J. Martin1, A. Lele2, S. Velankar1 (email:

  1.  Department of Chemical Engineering, University of Pittsburgh, Pittsburgh, PA 15261
  2.  Polymer Science & Engineering Division, National Chemical Laboratory, Pune-411008, India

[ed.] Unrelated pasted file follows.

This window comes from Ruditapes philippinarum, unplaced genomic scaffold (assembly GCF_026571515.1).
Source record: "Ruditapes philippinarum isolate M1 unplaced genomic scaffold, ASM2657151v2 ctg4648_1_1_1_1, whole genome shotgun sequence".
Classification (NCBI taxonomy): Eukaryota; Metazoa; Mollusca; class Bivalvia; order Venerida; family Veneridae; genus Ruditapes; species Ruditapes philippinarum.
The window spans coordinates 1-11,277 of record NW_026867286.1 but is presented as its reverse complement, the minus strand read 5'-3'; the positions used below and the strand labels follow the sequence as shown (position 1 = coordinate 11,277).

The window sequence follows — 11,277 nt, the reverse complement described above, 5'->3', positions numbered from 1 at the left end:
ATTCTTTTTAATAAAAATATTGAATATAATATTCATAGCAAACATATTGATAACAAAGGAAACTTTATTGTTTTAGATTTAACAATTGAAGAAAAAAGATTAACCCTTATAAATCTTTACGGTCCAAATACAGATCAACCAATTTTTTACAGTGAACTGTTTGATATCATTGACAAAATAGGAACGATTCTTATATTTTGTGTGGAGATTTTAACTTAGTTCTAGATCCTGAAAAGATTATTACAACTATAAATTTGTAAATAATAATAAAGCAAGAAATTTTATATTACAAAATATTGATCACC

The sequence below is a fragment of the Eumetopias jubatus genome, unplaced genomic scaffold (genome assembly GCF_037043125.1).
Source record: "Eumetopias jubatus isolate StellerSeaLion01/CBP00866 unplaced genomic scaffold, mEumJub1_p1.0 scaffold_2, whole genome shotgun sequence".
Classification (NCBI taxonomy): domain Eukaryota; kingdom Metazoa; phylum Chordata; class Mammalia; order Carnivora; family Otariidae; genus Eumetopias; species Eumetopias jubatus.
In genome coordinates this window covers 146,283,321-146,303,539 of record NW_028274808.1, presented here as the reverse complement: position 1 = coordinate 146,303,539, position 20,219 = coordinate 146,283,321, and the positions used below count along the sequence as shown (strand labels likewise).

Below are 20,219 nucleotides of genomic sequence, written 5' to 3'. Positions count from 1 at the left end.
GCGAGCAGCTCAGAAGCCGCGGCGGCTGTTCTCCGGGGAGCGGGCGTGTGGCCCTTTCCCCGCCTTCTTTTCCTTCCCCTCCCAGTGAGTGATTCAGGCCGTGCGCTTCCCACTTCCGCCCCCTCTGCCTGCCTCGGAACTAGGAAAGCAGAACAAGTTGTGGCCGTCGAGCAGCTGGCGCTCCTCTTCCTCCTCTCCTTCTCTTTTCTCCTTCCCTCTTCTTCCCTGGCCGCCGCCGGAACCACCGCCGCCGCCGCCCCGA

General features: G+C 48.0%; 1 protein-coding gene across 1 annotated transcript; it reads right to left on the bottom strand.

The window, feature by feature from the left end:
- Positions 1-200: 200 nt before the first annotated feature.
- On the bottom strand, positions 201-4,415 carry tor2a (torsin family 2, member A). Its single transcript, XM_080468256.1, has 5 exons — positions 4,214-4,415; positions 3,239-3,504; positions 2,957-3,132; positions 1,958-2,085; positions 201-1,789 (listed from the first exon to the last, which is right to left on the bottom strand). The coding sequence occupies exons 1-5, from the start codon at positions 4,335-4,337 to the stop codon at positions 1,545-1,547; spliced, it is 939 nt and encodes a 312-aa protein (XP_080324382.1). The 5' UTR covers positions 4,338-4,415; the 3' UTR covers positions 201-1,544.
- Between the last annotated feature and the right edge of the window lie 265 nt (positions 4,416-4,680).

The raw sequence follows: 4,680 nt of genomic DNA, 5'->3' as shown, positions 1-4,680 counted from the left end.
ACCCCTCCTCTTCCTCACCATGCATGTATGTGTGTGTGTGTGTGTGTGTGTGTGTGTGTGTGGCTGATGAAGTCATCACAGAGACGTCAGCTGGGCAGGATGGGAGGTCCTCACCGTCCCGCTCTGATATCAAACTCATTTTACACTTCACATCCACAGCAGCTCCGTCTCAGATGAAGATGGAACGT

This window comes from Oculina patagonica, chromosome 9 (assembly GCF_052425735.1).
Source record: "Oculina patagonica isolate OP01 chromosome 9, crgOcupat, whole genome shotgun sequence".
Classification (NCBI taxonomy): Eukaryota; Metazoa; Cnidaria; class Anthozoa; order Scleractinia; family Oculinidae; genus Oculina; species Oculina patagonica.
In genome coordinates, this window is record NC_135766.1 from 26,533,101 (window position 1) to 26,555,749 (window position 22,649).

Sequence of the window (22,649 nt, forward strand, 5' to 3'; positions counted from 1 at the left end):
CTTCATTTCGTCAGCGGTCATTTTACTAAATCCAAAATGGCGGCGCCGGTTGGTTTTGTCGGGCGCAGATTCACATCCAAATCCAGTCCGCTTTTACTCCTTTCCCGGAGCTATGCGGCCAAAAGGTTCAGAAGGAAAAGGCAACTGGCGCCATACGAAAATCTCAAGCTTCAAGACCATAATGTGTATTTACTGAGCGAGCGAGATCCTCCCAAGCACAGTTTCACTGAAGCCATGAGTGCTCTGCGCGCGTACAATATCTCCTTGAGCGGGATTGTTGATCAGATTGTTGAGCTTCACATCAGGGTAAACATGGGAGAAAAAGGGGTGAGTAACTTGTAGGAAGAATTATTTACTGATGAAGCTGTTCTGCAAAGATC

Immiscible polymers are often blended together in the melt state to obtain a material with a desired set of properties.  The properties of such a blend depend on the properties of the constituents, as well as on the morphology of the multiphase structure; generally the desired properties are achieved only by specific morphologies.  There are several well-established concepts in the literature on small-molecule emulsions which have not percolated into the polymer blend community.  The principle of controlling the morphology of a multiphase system by modifying the sequence of blending is one such example.  In this work, we use systems of both commercially common and model polymers to create unusual morphologies.  By modifying the sequence of blending and exploiting coalescence suppression caused by compatibilizers (polymeric surfactants), we are able to realize droplet-in-droplet (double emulsion) morphologies in our polymer blends.  We show that the presence of the sub-drops increases the blend viscosity through an increase in the effective droplet volume fraction and that the stability of our double emulsion morphologies is dependant upon the stress and type of mixing.